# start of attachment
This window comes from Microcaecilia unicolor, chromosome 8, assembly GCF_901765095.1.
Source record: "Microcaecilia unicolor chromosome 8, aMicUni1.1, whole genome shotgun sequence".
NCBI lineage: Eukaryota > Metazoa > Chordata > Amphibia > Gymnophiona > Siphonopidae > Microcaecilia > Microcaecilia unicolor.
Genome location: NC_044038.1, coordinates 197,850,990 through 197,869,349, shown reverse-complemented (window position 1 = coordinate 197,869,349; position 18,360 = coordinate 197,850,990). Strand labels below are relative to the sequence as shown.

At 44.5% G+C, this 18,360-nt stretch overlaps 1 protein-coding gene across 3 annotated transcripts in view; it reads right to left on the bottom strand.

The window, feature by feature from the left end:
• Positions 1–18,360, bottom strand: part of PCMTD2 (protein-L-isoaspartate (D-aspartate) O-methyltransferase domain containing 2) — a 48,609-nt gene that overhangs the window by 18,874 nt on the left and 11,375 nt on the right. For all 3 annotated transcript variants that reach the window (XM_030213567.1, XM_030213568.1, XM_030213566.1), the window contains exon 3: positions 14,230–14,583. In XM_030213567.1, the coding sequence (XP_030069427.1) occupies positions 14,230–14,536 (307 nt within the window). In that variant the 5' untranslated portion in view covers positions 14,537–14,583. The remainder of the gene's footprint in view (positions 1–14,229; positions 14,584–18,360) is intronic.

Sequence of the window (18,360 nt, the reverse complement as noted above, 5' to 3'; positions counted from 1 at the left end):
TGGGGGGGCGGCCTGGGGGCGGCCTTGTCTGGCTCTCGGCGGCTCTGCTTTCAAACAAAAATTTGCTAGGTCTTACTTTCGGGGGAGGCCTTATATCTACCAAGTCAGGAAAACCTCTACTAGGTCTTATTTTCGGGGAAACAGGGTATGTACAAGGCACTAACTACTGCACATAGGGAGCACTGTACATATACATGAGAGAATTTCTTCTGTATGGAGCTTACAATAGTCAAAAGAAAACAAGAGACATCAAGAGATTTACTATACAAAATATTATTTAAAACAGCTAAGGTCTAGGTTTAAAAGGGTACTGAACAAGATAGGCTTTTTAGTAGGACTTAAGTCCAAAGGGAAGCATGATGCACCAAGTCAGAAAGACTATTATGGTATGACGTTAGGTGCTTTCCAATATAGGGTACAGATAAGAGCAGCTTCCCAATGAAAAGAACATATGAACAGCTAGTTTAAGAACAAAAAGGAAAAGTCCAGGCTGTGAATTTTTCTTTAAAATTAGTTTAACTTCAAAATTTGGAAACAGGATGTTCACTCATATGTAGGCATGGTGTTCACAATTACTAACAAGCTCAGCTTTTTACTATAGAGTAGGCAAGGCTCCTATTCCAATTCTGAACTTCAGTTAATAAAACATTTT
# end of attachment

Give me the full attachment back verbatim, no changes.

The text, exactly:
This window comes from Microcaecilia unicolor, chromosome 8, assembly GCF_901765095.1.
Source record: "Microcaecilia unicolor chromosome 8, aMicUni1.1, whole genome shotgun sequence".
NCBI lineage: Eukaryota > Metazoa > Chordata > Amphibia > Gymnophiona > Siphonopidae > Microcaecilia > Microcaecilia unicolor.
Genome location: NC_044038.1, coordinates 197,850,990 through 197,869,349, shown reverse-complemented (window position 1 = coordinate 197,869,349; position 18,360 = coordinate 197,850,990). Strand labels below are relative to the sequence as shown.

At 44.5% G+C, this 18,360-nt stretch overlaps 1 protein-coding gene across 3 annotated transcripts in view; it reads right to left on the bottom strand.

The window, feature by feature from the left end:
• Positions 1–18,360, bottom strand: part of PCMTD2 (protein-L-isoaspartate (D-aspartate) O-methyltransferase domain containing 2) — a 48,609-nt gene that overhangs the window by 18,874 nt on the left and 11,375 nt on the right. For all 3 annotated transcript variants that reach the window (XM_030213567.1, XM_030213568.1, XM_030213566.1), the window contains exon 3: positions 14,230–14,583. In XM_030213567.1, the coding sequence (XP_030069427.1) occupies positions 14,230–14,536 (307 nt within the window). In that variant the 5' untranslated portion in view covers positions 14,537–14,583. The remainder of the gene's footprint in view (positions 1–14,229; positions 14,584–18,360) is intronic.

Sequence of the window (18,360 nt, the reverse complement as noted above, 5' to 3'; positions counted from 1 at the left end):
TGGGGGGGCGGCCTGGGGGCGGCCTTGTCTGGCTCTCGGCGGCTCTGCTTTCAAACAAAAATTTGCTAGGTCTTACTTTCGGGGGAGGCCTTATATCTACCAAGTCAGGAAAACCTCTACTAGGTCTTATTTTCGGGGAAACAGGGTATGTACAAGGCACTAACTACTGCACATAGGGAGCACTGTACATATACATGAGAGAATTTCTTCTGTATGGAGCTTACAATAGTCAAAAGAAAACAAGAGACATCAAGAGATTTACTATACAAAATATTATTTAAAACAGCTAAGGTCTAGGTTTAAAAGGGTACTGAACAAGATAGGCTTTTTAGTAGGACTTAAGTCCAAAGGGAAGCATGATGCACCAAGTCAGAAAGACTATTATGGTATGACGTTAGGTGCTTTCCAATATAGGGTACAGATAAGAGCAGCTTCCCAATGAAAAGAACATATGAACAGCTAGTTTAAGAACAAAAAGGAAAAGTCCAGGCTGTGAATTTTTCTTTAAAATTAGTTTAACTTCAAAATTTGGAAACAGGATGTTCACTCATATGTAGGCATGGTGTTCACAATTACTAACAAGCTCAGCTTTTTACTATAGAGTAGGCAAGGCTCCTATTCCAATTCTGAACTTCAGTTAATAAAACATTTT